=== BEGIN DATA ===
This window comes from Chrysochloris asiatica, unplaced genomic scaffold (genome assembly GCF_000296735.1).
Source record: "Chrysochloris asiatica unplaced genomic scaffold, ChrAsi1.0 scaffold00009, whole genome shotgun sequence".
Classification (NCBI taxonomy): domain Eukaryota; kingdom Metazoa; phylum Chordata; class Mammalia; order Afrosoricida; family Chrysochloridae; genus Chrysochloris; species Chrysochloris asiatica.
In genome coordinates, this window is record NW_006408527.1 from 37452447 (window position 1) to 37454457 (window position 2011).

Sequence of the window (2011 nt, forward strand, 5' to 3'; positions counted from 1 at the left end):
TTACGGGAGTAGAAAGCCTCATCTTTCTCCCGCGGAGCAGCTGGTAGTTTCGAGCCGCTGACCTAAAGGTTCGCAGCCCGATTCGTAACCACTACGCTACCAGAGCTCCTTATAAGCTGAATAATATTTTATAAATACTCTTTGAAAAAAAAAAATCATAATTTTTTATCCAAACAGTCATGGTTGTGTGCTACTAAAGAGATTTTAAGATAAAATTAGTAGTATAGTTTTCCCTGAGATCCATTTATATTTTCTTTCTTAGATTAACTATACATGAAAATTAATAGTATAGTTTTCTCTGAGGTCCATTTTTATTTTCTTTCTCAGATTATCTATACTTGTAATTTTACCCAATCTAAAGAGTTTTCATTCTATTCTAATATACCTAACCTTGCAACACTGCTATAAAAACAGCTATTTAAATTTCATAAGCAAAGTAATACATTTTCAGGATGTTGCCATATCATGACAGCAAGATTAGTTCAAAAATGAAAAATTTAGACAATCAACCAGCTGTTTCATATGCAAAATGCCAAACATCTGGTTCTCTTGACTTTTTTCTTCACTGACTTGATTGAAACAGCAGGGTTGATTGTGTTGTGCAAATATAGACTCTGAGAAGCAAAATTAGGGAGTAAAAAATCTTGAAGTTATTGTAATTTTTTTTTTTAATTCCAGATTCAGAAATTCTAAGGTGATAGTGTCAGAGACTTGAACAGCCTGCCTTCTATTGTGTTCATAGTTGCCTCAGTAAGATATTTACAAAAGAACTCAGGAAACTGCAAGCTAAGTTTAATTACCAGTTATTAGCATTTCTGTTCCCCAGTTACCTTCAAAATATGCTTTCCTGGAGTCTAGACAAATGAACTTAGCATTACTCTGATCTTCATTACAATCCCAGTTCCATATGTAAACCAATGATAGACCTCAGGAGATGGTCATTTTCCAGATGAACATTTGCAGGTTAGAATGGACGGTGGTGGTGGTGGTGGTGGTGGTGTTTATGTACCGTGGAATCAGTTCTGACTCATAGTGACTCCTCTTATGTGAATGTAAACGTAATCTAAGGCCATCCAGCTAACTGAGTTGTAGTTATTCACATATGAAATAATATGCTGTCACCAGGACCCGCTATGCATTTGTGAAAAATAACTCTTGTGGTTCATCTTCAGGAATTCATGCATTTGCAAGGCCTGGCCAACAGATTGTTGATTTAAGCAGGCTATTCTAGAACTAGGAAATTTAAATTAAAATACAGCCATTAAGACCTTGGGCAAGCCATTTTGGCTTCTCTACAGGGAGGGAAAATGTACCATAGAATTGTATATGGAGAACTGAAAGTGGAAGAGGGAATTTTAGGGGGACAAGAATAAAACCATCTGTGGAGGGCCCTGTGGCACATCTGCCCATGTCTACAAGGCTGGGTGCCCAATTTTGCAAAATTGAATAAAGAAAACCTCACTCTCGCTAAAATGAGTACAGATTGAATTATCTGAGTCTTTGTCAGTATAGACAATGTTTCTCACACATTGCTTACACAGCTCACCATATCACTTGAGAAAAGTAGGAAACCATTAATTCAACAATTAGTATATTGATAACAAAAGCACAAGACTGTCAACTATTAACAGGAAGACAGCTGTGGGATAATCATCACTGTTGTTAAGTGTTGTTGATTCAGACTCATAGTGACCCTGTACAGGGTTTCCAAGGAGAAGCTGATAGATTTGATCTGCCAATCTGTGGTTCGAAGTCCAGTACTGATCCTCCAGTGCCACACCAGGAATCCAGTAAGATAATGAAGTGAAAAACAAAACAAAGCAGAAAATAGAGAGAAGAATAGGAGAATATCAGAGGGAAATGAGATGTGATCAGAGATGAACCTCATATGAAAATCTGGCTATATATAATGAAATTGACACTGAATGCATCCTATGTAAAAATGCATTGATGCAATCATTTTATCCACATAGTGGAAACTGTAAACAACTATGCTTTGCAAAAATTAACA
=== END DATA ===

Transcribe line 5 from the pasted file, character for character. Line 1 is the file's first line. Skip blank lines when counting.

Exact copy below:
Sequence of the window (2011 nt, forward strand, 5' to 3'; positions counted from 1 at the left end):